How much would God have to give you in order for you to write a ‘giving check’ for $100,000? That’s the question a friend of mine heard at a conference for generous givers, a conference for the kind of people who have millions and are looking to give away large portions of money. Since most of us aren’t invited to that sort of gathering, let me rephrase the question: How much money would God have to bless you with in order for you to give back, say, $15,000? Or $1,500?
At this point, if you are still reading, you are probably expecting to be beaten and bloodied a bit. You probably think I am going to begin citing statistics about how wealthy we are in North America and how little we, the world’s most affluent denizens, give to those in need. You probably think I’ll tell you that over half the world’s population lives on less than two dollars a day while Americans, who live on considerably more, give away, on average, only 1.5% of their income. Or maybe you think I will drag up some UNICEF statistic such as the oft-cited claim that about 30,000 children die daily due to lack of basic nutrition and medicine. Or maybe the truth that, as an American, you are roughly seventy times richer than people in the poorest countries of the world. There is, indeed, a place for this kind of essay inCommunity News … but you’ll not find it this month. Instead, let’s ponder together what might be called the joy of money.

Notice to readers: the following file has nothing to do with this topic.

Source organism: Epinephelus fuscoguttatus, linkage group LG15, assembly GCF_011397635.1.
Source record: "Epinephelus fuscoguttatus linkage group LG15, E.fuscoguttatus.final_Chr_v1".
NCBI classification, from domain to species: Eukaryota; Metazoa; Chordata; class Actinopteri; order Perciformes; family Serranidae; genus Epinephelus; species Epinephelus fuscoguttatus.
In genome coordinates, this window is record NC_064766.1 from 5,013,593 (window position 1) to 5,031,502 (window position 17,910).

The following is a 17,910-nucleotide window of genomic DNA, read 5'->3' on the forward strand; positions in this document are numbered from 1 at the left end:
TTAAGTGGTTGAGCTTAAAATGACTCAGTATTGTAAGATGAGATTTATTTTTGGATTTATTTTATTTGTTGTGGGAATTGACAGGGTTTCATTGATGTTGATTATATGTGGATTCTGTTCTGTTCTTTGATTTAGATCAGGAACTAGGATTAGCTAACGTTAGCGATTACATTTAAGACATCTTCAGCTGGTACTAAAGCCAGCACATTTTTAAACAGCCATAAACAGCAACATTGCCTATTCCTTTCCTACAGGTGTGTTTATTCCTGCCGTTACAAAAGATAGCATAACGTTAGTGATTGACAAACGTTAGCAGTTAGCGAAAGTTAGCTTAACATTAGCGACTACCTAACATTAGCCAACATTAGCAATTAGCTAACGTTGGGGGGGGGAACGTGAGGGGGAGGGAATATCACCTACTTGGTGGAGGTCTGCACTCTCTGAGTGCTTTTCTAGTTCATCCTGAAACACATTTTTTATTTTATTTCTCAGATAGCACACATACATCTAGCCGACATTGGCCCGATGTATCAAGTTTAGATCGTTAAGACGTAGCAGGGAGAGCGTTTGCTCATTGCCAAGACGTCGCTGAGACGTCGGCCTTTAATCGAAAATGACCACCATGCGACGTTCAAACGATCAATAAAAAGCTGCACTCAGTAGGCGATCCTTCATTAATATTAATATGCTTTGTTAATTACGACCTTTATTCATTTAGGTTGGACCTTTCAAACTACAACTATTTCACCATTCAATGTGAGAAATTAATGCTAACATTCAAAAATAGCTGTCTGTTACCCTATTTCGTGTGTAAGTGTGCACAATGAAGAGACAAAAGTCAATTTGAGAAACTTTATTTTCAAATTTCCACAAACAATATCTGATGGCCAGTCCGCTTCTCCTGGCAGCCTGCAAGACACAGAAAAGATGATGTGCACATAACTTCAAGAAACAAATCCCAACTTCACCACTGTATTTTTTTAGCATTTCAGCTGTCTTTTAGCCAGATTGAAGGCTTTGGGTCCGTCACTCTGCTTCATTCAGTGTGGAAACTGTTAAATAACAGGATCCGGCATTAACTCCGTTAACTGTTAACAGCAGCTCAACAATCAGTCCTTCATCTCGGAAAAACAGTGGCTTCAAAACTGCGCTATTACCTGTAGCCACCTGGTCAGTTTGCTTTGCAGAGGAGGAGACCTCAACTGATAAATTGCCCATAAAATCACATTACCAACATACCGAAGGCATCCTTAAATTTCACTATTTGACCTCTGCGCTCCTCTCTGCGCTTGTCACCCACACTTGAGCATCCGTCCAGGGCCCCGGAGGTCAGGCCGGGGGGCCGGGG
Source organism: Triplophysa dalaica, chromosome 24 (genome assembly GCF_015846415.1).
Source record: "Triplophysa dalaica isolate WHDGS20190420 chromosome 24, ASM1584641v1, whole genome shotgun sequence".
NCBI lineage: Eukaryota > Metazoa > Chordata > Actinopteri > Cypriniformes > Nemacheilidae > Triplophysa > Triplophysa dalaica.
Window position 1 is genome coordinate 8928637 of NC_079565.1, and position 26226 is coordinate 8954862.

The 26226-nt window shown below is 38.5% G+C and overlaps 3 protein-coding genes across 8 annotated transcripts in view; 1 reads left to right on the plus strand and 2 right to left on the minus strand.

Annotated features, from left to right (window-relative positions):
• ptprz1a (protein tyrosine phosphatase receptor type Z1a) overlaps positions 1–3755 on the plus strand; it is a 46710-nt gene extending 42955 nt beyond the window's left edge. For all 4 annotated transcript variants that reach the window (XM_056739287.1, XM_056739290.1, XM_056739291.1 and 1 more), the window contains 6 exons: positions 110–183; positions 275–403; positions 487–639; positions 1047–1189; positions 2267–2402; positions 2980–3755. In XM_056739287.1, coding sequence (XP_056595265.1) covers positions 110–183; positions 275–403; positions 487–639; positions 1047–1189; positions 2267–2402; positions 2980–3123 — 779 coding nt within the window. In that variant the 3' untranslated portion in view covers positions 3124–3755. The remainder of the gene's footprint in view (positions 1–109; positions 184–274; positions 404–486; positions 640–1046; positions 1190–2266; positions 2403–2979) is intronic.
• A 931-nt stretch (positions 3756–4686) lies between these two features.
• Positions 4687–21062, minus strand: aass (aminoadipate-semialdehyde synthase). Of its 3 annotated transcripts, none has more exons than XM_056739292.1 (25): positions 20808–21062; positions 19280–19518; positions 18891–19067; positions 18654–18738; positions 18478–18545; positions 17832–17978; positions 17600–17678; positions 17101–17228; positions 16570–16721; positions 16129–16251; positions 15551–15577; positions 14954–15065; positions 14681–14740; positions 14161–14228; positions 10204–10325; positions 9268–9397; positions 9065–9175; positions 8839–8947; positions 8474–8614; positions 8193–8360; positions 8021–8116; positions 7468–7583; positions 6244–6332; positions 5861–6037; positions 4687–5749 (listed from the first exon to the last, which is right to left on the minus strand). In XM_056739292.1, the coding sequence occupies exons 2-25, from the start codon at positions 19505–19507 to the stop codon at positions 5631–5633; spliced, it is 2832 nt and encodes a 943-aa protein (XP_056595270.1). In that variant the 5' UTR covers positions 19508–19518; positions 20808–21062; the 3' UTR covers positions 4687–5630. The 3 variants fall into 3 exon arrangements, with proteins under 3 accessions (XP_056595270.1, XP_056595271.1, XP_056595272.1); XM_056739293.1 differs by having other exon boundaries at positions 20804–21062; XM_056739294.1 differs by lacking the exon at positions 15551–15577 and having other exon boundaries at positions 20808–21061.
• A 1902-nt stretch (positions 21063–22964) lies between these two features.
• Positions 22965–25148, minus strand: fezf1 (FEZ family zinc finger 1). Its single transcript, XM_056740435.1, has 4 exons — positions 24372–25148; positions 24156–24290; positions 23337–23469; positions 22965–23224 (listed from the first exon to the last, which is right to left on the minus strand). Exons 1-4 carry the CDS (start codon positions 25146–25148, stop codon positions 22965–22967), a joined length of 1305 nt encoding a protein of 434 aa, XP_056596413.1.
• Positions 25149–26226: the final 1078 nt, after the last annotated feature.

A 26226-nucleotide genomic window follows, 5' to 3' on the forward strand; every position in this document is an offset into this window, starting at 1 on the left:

The joy of money? Isn’t the love of money said to be the root of all kinds of evil? Don’t we learn in Scripture thatpeople who want to get rich fall into temptation and a trap and into many foolish and harmful desires (1 Timothy 6:9)? If these things are true, how can money be something that leads to joy in the life of a believer? Should we not shun money, live on as little of it as possible, and decry the evils of riches, gas-guzzling SUVs, and meat eating? Well… yes. But money can, does, and should also bring a Christian disciple great joy—and I learned this truth from the Puritans!
It turns out that the Puritans agreed with their predecessor John Calvin who said that money in itself is good. Now, because of what you were taught about the Puritans in high school, this may be hard to believe, but the Puritans liked money because, with it, one could enjoy life more. If we happen to have inherited much property, we are to enjoy these in good conscience as blessings and gifts of God, wrote William Perkins.1 Richard Sibbs went so far as to say, Worldly things are good in themselves and given to sweeten our passage to Heaven.